Tuesday, July 6, 2010


This blog post will be chock full of confessions. Sadly, these confessions are pretty boring. Sigh. I'd love to be an international woman of mystery, but I am simply a chubby middle aged Episcopal priest, and all of those words in that sentence are about all of the mystery I can handle. I sort of remember becoming an Episcopal priest but when did I get to be chubby and almost 48? Wow. But I digress.

First confession, I like country music. A lot. I like other music too. I like Michael Franti and Spearhead, I like Kings of Leon, I like opera, preached about that one day. And I even like rapper Flo Rida...OK..let me rephrase that...I like the stuff he can perform on the Today show which is probably about .1 of his actual repertoire, and I think if you use words like repertoire and rapper in the same sentence you are clearly middle aged and not cool. But back to country music.

There's a very touching song by Miranda Lambert called, "The House that Built Me". It's about her journey back to her childhood home and her desire to "take only a memory" from the place. The song recounts the places in the home where she did her homework, learned to play a guitar in a back bedroom, and buried a beloved childhood pet in the backyard. It's a really poignant song, and it's been on my mind a lot.

My dear husband Rob and I are moving from Houston to College Station (insert Aggie jokes here). We close on our new house in the middle of July. I am almost 48 years old (I know I told you that already, but see I forget things). This is the first house I have ever purchased. (OK there was that one time that I helped someone buy a very small very cheap $80,000 house outside of Austin and yes it was a huge mistake and I lost a lot of money so be careful before you do that with someone).

I have been so caught off guard by the emotions brought on by buying this house. It's been nerve wracking of course. I think we have signed a literal ton of paperwork. It's like going to the financial gynecologist to get a mortgage these days (unless you are a Russian spy then it's really easy). Every dollar we have ever spent, every dip in a salary, every increase in a salary, every credit card bill (gulp) everything is under such scrutiny. I knew all of that would be weird and hard. But I get a lump in my throat thinking about owning this house. And getting to own it with my beloved.

My house growing up was not a house of peace. There was violence and alcohol and fear. There were times of joy too, but the noise of fear and sadness still rings most loudly when I think about that house on 11th street in a small town in west Texas. So I don't really long to go back there. That house doesn't ground me the way the house in Miranda Lambert's song grounds her. I did drive by it one weekend went I went to my 20th high school reunion. ( o Good Lord..I just realized the 30th reunion is this summer!)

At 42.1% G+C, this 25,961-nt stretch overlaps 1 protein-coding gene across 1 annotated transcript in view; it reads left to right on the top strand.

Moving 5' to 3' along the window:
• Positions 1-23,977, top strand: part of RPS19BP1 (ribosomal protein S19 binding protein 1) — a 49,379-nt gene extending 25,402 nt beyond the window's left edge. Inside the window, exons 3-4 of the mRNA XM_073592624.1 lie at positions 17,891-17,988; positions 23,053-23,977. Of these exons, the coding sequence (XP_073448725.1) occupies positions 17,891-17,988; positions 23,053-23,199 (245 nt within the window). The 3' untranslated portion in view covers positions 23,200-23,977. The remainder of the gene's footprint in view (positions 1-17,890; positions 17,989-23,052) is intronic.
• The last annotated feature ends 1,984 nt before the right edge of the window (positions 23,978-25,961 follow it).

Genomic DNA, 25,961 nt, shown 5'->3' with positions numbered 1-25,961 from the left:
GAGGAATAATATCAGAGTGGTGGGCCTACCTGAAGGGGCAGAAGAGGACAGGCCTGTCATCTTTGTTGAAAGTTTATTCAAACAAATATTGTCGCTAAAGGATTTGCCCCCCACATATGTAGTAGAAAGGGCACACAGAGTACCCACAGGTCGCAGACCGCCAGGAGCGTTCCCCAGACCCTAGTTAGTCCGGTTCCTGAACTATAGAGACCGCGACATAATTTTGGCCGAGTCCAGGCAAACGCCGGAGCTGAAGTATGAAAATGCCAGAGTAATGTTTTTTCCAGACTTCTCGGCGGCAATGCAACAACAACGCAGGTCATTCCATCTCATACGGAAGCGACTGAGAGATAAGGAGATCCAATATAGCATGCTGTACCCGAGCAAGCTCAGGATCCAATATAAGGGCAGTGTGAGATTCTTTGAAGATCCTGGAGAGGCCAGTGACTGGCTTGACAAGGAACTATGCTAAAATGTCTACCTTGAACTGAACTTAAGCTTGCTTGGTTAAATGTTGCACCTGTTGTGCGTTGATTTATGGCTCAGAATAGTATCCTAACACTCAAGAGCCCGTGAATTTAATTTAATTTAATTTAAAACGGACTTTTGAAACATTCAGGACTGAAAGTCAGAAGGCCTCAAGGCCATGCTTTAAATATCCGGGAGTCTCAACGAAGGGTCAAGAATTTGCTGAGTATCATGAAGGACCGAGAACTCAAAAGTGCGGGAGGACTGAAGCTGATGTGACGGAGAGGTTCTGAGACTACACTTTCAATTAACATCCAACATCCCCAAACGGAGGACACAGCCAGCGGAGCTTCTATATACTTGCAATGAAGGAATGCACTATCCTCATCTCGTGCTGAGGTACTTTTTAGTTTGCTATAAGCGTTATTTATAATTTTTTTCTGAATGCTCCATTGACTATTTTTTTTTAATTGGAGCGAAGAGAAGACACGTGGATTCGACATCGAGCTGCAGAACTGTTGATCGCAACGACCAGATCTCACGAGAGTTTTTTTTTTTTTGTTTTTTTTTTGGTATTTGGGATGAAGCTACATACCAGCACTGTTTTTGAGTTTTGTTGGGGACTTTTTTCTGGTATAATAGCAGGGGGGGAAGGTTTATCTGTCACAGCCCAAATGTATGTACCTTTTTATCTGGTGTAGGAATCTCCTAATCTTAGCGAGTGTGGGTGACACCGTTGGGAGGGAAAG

That childhood house is smaller than I remember because like all kids things seemed so much bigger than they were. I drove by our church having remembered that there were hundreds of steps leading up to the front door. I think really there were 30. It's a funny thing about our memories of home. We can romanticize them or over dramatize them. I think it's hard to remember things exactly as they were in many cases. We can't help but remember things through the lenses we now wear.

But the house where I grew up did shape me even if it doesn't function as a touchstone for me now. The people and events that took place in that house, I am convinced, make me a better priest and a better wife. I heard a wonderfully wise priest say once that "an awful lot of good has been done in the world because of my (his) dysfunction". Amen to that!

This house in College Station is beautiful...I mean really and truly...not just through a biased mortgage holder's eyes...but it's beautiful beyond the aesthetic. This house feels like the home I've always wanted. If the previous eight years of marriage are an indicator (and Dr. Phil says that past behavior is the best indicator of future behavior) then this house will be a house of peace. I think this is the house that I'll long to return to when the day comes that we leave College Station. I feel like I'm getting a giant "do-over" on the home front, and I am so deeply grateful.

I know that millions of people in the world will never be able to own a home so owning this one (even with all this debt) renews my enthusiasm for work like Habitat for Humanity and Episcopal Relief and Development. There are lots of statistics available about how much better children fare when their parents own a home. It's amazing what truth there is in the old cliche about the pride of home ownership. We have been so grateful to live in church owned housing our whole married life. It has enabled us to save a lot of money and retire some (yes, only some) of our debt (and by our I mean mine).

But there is something in owning this home that has given me a sense of freedom. I know you are thinking, just wait until you try and sell it. And I'm sure there are many headaches associated on that end. But for now, I feel like Rob and I are home in a way that I have never experienced. Ever. And that is so grounding that it makes me want to crank up the car radio and really belt out right along with Miranda. I probably won't bury a pet (what with the asthma and all...Rob would be burying me in the backyard if we had a pet), and I'm pretty sure I won't learn to play guitar in the "back bedroom". But I know that I will make memories in this new house in this new city and at this new church.

I am grateful for all that has gone before. I stand a much better chance of not taking one single light bulb or one single dinner for granted. Thanks be to God.